We still regularly come across outdated software in the logistics sector. I asked myself whether this is actually an issue or not. Each time I raise this topic with companies, they praise the stability of their own old systems. Furthermore, everyone within the company is already familiar with the system. And the costs of maintaining the system will be low as well.
At first glance, nothing seems wrong with this. However, it is not just the used technology that ages; the same holds true for the selected architecture of the logistics software, for its adaptability and for the ability of a company to keep up in an ever-changing world. With some tricks, it is usually possible to keep old software running on newer hardware. But who wants to continue investing in outdated development environments? The question is how long you can still have a black and white television repaired. Which continuity risks do you consider acceptable? Anyone who needs to have something programmed in Basic or Cobol will have to do their recruiting in a retirement home.
On top of that, new software is based around new logic. From the typewriter in the 1980s to the rise of databases in the 1990s and the introduction of Windows: all constituted major leaps forward. Workflow management put an end to process errors. Big data, software robots and the 24/7 self-reliance of customers and suppliers followed. New technology has resulted in new functional capabilities and different, far more productive operational approaches.
In addition, developments are continuing at breakneck speed. It is not that long ago that a software developer would first study the processes of a company and collect all the output documents to then start building in that way. The work processes were embedded in the software and usually the operation and accounting were combined in a single package. That felt like a harness, without any flexibility and possibilities to adapt to changing circumstances.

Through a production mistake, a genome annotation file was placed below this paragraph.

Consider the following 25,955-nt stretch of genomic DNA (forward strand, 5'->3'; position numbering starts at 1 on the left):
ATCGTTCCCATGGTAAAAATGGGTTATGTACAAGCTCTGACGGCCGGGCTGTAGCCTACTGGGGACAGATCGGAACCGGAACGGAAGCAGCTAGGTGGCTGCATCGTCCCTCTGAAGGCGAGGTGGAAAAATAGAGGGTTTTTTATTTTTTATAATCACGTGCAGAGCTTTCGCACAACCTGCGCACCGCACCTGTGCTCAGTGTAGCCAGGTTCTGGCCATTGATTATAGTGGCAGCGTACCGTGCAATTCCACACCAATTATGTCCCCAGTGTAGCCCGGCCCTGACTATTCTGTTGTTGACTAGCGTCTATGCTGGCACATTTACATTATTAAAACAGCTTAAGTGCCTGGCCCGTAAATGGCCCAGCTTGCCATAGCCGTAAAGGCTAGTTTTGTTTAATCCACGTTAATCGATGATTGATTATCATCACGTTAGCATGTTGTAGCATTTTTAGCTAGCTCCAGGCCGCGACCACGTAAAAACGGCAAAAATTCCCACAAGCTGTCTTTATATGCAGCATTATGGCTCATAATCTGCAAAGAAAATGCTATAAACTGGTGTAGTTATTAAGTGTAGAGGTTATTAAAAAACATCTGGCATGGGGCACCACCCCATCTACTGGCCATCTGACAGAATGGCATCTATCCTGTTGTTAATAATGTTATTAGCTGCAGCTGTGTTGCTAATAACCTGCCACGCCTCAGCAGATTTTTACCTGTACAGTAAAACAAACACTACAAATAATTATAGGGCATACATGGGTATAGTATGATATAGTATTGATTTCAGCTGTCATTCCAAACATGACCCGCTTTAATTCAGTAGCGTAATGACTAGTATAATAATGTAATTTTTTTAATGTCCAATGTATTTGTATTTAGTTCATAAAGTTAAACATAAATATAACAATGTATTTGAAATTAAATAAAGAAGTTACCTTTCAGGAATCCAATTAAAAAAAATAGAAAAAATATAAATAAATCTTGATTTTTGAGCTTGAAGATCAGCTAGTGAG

Today's successful companies however are ‘agile’ and use many applications from different suppliers. Change is the new standard and this goes much further than IT. Look around you and you will notice a radical overhaul of business models in almost every sector. Agility imposes new demands on the technology and the possibilities for collaboration of software systems in this respect. Low code is essential for being able to build new functions with few resources (Mendix, Apex, Outsystems, etc.) and for quickly integrating them into the existing application landscape via ESB (enterprise service bus such as Seeburger, Talend, Biztalk etc.). If the customer asks for something, they want to have it realised ‘tomorrow’.
It should be clear: it is simply impossible for a company to keep up with these developments using outdated software. No matter how much an outdated standard package may still appear to be sufficient. If you decide to hold onto such software as a company, you need to be absolutely certain that you will continue doing exactly the same things in the coming years. Moreover, you must also be able to take for granted that your supplier will survive. But just reflect on the last five years, or simply look around you. Then you will know what to do.
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